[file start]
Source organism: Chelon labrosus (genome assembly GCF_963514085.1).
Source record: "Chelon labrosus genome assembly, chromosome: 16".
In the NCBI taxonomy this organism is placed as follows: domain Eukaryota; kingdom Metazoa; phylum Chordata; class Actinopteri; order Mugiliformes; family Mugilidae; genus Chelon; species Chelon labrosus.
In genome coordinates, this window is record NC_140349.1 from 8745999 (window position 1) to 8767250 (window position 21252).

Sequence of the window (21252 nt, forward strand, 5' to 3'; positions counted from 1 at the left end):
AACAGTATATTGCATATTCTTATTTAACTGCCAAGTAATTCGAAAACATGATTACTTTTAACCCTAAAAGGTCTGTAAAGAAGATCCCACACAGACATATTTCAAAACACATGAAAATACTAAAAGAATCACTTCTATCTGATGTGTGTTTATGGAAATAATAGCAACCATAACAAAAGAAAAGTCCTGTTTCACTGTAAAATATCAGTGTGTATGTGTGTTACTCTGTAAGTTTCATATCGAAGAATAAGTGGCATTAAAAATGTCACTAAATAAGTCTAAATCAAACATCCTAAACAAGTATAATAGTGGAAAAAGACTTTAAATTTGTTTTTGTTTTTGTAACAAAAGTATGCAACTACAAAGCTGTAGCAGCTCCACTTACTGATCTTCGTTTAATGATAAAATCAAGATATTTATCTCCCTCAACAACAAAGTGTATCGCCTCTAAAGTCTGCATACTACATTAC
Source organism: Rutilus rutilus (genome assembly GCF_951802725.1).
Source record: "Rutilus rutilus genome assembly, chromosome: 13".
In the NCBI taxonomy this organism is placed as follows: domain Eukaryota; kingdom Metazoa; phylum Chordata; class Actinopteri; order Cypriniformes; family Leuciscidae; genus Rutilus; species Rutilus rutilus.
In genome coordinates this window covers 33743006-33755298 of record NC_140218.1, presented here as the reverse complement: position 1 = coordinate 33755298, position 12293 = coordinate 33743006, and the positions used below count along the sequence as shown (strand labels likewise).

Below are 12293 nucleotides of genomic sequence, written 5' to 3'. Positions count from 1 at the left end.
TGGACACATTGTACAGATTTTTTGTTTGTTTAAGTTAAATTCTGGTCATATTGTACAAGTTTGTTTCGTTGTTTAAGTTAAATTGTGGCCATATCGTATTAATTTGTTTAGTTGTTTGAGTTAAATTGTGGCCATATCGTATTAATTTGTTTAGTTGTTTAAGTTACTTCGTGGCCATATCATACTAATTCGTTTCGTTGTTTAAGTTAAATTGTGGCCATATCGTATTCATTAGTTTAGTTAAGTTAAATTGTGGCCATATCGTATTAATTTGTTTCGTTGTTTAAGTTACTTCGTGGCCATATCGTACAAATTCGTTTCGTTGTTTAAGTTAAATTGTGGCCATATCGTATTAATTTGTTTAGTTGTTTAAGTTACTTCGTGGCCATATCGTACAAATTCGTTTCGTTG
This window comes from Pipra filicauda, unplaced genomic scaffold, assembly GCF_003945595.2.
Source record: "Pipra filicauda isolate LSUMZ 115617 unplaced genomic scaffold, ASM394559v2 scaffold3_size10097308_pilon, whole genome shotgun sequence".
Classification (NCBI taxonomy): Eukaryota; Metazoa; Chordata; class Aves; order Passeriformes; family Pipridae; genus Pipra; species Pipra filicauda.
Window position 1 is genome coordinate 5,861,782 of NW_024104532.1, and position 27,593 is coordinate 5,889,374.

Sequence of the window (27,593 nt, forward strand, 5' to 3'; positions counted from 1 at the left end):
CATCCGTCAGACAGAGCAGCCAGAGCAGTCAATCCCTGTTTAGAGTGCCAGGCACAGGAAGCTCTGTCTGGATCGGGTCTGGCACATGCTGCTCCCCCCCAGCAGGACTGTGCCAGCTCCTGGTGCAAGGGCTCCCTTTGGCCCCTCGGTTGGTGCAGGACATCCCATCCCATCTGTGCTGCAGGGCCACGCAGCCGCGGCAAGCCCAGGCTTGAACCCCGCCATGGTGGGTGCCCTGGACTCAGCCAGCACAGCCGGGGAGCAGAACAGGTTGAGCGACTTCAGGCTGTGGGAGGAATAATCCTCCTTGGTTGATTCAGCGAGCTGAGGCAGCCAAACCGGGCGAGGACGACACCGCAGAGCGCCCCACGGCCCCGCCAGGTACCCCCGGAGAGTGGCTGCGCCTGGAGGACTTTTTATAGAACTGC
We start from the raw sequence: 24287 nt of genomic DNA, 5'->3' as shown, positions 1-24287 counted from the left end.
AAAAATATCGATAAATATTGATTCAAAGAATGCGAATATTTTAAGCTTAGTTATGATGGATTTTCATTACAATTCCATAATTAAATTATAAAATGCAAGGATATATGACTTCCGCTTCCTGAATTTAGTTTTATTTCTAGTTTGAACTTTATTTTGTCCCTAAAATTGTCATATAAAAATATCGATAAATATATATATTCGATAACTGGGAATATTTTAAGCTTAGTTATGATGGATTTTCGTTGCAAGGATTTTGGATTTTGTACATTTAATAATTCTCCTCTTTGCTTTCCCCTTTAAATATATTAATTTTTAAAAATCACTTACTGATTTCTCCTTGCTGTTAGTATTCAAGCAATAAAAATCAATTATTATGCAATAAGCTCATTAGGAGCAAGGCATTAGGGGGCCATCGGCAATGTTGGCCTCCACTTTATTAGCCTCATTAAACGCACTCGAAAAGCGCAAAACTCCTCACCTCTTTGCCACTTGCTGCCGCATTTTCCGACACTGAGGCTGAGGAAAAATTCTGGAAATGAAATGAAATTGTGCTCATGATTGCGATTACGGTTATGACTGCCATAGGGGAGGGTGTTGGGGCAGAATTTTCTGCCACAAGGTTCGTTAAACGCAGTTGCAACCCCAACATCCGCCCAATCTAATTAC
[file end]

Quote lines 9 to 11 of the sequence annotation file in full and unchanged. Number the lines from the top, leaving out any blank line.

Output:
In the NCBI taxonomy this organism is placed as follows: domain Eukaryota; kingdom Metazoa; phylum Chordata; class Actinopteri; order Cypriniformes; family Leuciscidae; genus Rutilus; species Rutilus rutilus.
In genome coordinates this window covers 33743006-33755298 of record NC_140218.1, presented here as the reverse complement: position 1 = coordinate 33755298, position 12293 = coordinate 33743006, and the positions used below count along the sequence as shown (strand labels likewise).

Below are 12293 nucleotides of genomic sequence, written 5' to 3'. Positions count from 1 at the left end.